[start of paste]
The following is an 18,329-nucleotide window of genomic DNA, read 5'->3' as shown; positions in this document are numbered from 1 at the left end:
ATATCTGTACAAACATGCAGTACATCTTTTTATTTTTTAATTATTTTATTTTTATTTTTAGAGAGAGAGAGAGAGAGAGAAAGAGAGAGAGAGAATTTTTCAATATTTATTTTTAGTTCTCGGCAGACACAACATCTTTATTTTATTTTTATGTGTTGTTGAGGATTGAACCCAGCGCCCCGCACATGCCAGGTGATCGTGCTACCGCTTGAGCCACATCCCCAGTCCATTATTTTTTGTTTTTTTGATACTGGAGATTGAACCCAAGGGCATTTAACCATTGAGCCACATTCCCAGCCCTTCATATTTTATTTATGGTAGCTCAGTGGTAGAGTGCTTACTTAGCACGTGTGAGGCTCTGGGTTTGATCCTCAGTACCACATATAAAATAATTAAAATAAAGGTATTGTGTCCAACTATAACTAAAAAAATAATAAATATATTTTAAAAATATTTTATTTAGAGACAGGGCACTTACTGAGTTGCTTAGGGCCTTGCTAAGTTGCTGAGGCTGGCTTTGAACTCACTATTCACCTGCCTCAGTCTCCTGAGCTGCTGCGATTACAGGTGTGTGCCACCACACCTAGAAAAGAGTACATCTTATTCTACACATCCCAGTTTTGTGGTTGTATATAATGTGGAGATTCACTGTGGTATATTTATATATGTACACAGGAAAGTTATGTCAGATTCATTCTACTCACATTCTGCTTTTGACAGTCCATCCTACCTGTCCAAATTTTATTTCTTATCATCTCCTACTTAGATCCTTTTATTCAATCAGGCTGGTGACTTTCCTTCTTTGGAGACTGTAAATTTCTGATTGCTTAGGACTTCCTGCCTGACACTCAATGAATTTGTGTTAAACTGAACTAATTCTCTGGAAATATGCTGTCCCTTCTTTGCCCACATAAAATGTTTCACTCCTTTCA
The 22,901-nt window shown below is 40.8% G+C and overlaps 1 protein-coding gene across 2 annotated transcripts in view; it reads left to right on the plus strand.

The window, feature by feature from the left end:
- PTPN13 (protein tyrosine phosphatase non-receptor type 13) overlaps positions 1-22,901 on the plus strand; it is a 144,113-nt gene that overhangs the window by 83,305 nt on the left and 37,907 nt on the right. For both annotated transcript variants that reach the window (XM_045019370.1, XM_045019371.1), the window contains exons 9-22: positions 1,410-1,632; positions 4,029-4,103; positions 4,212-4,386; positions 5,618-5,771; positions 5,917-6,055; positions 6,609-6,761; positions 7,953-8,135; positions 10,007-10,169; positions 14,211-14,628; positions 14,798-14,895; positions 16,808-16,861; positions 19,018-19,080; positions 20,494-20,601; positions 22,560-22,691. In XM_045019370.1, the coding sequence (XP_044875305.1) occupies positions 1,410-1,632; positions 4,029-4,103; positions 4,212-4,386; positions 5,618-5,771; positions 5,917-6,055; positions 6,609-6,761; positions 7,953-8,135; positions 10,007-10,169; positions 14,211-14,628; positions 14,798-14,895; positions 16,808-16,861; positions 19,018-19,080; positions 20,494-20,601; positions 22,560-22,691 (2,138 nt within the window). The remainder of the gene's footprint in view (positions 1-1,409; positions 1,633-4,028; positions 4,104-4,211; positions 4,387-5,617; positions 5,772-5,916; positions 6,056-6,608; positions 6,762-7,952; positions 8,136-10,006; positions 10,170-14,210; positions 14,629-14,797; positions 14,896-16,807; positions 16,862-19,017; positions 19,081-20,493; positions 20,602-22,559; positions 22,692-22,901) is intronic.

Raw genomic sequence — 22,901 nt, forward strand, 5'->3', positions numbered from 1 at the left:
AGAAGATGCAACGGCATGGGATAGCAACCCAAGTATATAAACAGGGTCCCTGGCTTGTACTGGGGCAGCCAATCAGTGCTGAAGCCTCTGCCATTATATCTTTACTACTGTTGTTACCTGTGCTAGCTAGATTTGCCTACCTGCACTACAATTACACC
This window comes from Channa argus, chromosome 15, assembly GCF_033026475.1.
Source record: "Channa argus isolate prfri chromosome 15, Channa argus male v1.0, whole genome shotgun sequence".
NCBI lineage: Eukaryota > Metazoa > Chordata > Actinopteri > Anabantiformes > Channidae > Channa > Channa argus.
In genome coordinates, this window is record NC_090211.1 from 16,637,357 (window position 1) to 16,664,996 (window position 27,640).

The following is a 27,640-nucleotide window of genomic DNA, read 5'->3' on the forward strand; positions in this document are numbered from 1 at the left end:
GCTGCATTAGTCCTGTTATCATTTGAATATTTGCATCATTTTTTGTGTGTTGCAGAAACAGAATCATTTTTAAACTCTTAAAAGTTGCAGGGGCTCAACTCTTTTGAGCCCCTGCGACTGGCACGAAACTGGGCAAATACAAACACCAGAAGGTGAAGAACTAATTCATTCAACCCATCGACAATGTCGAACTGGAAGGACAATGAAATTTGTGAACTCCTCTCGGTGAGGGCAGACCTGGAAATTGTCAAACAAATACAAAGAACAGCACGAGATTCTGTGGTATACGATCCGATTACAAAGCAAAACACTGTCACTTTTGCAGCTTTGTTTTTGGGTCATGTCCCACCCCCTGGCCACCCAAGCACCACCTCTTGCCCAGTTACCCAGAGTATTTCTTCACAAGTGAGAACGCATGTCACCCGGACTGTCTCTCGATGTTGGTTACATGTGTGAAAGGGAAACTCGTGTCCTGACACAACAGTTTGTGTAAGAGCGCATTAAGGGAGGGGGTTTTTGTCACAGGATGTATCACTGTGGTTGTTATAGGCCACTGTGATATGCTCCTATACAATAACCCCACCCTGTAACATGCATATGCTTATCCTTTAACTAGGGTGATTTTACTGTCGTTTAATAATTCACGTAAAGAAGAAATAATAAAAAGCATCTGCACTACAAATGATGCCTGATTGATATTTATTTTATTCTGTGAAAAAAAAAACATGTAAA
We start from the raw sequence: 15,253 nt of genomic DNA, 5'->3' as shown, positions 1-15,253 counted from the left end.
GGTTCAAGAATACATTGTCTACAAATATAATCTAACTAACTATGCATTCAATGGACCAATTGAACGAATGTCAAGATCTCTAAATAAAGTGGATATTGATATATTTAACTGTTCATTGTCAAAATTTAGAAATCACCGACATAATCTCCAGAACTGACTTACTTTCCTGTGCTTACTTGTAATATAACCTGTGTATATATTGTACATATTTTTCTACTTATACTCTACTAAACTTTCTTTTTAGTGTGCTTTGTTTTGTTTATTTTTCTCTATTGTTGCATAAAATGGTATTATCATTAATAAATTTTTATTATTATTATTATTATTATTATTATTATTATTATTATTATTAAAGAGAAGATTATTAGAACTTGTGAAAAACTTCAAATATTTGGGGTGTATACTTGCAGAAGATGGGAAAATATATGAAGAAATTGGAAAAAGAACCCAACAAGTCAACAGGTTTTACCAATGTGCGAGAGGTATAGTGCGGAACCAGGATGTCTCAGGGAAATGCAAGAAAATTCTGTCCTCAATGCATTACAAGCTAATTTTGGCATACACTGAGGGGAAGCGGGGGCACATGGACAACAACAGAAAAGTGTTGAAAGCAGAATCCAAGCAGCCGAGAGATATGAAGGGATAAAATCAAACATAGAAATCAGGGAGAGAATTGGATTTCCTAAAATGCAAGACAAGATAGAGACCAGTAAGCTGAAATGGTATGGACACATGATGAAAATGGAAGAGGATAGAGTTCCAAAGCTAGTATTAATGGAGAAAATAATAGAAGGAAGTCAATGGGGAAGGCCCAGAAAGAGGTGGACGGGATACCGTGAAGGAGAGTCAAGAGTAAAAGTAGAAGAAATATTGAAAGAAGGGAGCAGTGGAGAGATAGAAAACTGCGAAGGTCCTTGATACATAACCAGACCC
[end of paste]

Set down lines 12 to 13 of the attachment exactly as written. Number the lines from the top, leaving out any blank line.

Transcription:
The following is a 27,640-nucleotide window of genomic DNA, read 5'->3' on the forward strand; positions in this document are numbered from 1 at the left end:
GCTGCATTAGTCCTGTTATCATTTGAATATTTGCATCATTTTTTGTGTGTTGCAGAAACAGAATCATTTTTAAACTCTTAAAAGTTGCAGGGGCTCAACTCTTTTGAGCCCCTGCGACTGGCACGAAACTGGGCAAATACAAACACCAGAAGGTGAAGAACTAATTCATTCAACCCATCGACAATGTCGAACTGGAAGGACAATGAAATTTGTGAACTCCTCTCGGTGAGGGCAGACCTGGAAATTGTCAAACAAATACAAAGAACAGCACGAGATTCTGTGGTATACGATCCGATTACAAAGCAAAACACTGTCACTTTTGCAGCTTTGTTTTTGGGTCATGTCCCACCCCCTGGCCACCCAAGCACCACCTCTTGCCCAGTTACCCAGAGTATTTCTTCACAAGTGAGAACGCATGTCACCCGGACTGTCTCTCGATGTTGGTTACATGTGTGAAAGGGAAACTCGTGTCCTGACACAACAGTTTGTGTAAGAGCGCATTAAGGGAGGGGGTTTTTGTCACAGGATGTATCACTGTGGTTGTTATAGGCCACTGTGATATGCTCCTATACAATAACCCCACCCTGTAACATGCATATGCTTATCCTTTAACTAGGGTGATTTTACTGTCGTTTAATAATTCACGTAAAGAAGAAATAATAAAAAGCATCTGCACTACAAATGATGCCTGATTGATATTTATTTTATTCTGTGAAAAAAAAAACATGTAAA